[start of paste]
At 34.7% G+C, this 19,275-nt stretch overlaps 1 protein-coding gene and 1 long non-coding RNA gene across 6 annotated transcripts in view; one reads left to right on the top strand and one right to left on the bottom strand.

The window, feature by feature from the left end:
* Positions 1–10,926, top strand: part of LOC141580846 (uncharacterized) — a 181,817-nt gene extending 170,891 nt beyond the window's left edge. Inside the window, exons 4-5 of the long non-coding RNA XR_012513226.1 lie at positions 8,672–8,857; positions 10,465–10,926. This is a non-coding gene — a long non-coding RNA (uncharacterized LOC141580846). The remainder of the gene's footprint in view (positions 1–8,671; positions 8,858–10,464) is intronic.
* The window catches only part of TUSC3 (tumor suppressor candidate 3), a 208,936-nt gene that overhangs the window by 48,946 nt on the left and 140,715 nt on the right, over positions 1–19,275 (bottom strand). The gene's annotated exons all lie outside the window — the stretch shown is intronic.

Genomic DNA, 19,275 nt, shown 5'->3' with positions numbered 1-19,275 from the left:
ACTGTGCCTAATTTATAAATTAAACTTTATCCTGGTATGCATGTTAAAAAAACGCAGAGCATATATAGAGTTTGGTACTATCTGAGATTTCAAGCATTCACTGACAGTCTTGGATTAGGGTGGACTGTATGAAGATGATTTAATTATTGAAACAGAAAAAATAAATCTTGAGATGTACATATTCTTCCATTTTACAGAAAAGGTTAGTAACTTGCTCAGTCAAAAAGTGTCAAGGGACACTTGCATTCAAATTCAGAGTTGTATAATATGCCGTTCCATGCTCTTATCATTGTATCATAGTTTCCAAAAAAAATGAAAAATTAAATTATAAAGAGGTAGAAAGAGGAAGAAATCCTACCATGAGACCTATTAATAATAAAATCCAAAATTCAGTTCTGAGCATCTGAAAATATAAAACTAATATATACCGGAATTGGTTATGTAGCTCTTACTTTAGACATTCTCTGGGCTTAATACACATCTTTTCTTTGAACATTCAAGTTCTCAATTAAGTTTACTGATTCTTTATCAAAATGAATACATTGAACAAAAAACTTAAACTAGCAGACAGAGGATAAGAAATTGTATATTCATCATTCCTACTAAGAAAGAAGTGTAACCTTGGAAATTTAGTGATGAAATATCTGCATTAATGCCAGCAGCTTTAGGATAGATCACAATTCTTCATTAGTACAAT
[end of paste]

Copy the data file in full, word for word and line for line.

At 34.7% G+C, this 19,275-nt stretch overlaps 1 protein-coding gene and 1 long non-coding RNA gene across 6 annotated transcripts in view; one reads left to right on the top strand and one right to left on the bottom strand.

The window, feature by feature from the left end:
* Positions 1–10,926, top strand: part of LOC141580846 (uncharacterized) — a 181,817-nt gene extending 170,891 nt beyond the window's left edge. Inside the window, exons 4-5 of the long non-coding RNA XR_012513226.1 lie at positions 8,672–8,857; positions 10,465–10,926. This is a non-coding gene — a long non-coding RNA (uncharacterized LOC141580846). The remainder of the gene's footprint in view (positions 1–8,671; positions 8,858–10,464) is intronic.
* The window catches only part of TUSC3 (tumor suppressor candidate 3), a 208,936-nt gene that overhangs the window by 48,946 nt on the left and 140,715 nt on the right, over positions 1–19,275 (bottom strand). The gene's annotated exons all lie outside the window — the stretch shown is intronic.

Genomic DNA, 19,275 nt, shown 5'->3' with positions numbered 1-19,275 from the left:
ACTGTGCCTAATTTATAAATTAAACTTTATCCTGGTATGCATGTTAAAAAAACGCAGAGCATATATAGAGTTTGGTACTATCTGAGATTTCAAGCATTCACTGACAGTCTTGGATTAGGGTGGACTGTATGAAGATGATTTAATTATTGAAACAGAAAAAATAAATCTTGAGATGTACATATTCTTCCATTTTACAGAAAAGGTTAGTAACTTGCTCAGTCAAAAAGTGTCAAGGGACACTTGCATTCAAATTCAGAGTTGTATAATATGCCGTTCCATGCTCTTATCATTGTATCATAGTTTCCAAAAAAAATGAAAAATTAAATTATAAAGAGGTAGAAAGAGGAAGAAATCCTACCATGAGACCTATTAATAATAAAATCCAAAATTCAGTTCTGAGCATCTGAAAATATAAAACTAATATATACCGGAATTGGTTATGTAGCTCTTACTTTAGACATTCTCTGGGCTTAATACACATCTTTTCTTTGAACATTCAAGTTCTCAATTAAGTTTACTGATTCTTTATCAAAATGAATACATTGAACAAAAAACTTAAACTAGCAGACAGAGGATAAGAAATTGTATATTCATCATTCCTACTAAGAAAGAAGTGTAACCTTGGAAATTTAGTGATGAAATATCTGCATTAATGCCAGCAGCTTTAGGATAGATCACAATTCTTCATTAGTACAAT